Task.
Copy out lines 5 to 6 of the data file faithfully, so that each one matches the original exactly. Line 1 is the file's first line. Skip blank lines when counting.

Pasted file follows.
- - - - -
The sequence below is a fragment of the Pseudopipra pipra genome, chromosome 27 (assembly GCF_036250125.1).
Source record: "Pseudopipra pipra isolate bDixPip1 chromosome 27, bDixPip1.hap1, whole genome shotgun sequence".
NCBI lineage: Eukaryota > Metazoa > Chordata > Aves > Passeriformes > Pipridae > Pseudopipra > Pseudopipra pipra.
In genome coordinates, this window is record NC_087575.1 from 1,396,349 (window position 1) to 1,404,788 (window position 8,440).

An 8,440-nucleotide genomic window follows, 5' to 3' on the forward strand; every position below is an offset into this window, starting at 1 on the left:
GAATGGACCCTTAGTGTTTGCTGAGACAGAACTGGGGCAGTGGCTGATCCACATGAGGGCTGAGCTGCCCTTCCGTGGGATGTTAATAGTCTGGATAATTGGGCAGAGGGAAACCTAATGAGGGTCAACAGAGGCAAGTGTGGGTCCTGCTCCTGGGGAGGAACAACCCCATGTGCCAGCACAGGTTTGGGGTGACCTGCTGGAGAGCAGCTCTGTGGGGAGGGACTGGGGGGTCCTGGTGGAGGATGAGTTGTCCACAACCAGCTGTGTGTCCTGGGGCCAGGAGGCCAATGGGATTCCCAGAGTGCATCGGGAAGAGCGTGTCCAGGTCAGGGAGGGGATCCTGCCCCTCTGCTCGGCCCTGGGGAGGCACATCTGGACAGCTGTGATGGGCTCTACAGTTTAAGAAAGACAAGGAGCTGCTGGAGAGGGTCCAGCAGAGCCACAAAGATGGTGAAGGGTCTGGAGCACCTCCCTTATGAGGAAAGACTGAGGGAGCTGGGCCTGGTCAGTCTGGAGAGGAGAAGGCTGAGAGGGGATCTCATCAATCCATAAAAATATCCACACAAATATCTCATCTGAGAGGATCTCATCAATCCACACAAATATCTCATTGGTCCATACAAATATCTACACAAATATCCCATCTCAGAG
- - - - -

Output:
An 8,440-nucleotide genomic window follows, 5' to 3' on the forward strand; every position below is an offset into this window, starting at 1 on the left:
GAATGGACCCTTAGTGTTTGCTGAGACAGAACTGGGGCAGTGGCTGATCCACATGAGGGCTGAGCTGCCCTTCCGTGGGATGTTAATAGTCTGGATAATTGGGCAGAGGGAAACCTAATGAGGGTCAACAGAGGCAAGTGTGGGTCCTGCTCCTGGGGAGGAACAACCCCATGTGCCAGCACAGGTTTGGGGTGACCTGCTGGAGAGCAGCTCTGTGGGGAGGGACTGGGGGGTCCTGGTGGAGGATGAGTTGTCCACAACCAGCTGTGTGTCCTGGGGCCAGGAGGCCAATGGGATTCCCAGAGTGCATCGGGAAGAGCGTGTCCAGGTCAGGGAGGGGATCCTGCCCCTCTGCTCGGCCCTGGGGAGGCACATCTGGACAGCTGTGATGGGCTCTACAGTTTAAGAAAGACAAGGAGCTGCTGGAGAGGGTCCAGCAGAGCCACAAAGATGGTGAAGGGTCTGGAGCACCTCCCTTATGAGGAAAGACTGAGGGAGCTGGGCCTGGTCAGTCTGGAGAGGAGAAGGCTGAGAGGGGATCTCATCAATCCATAAAAATATCCACACAAATATCTCATCTGAGAGGATCTCATCAATCCACACAAATATCTCATTGGTCCATACAAATATCTACACAAATATCCCATCTCAGAG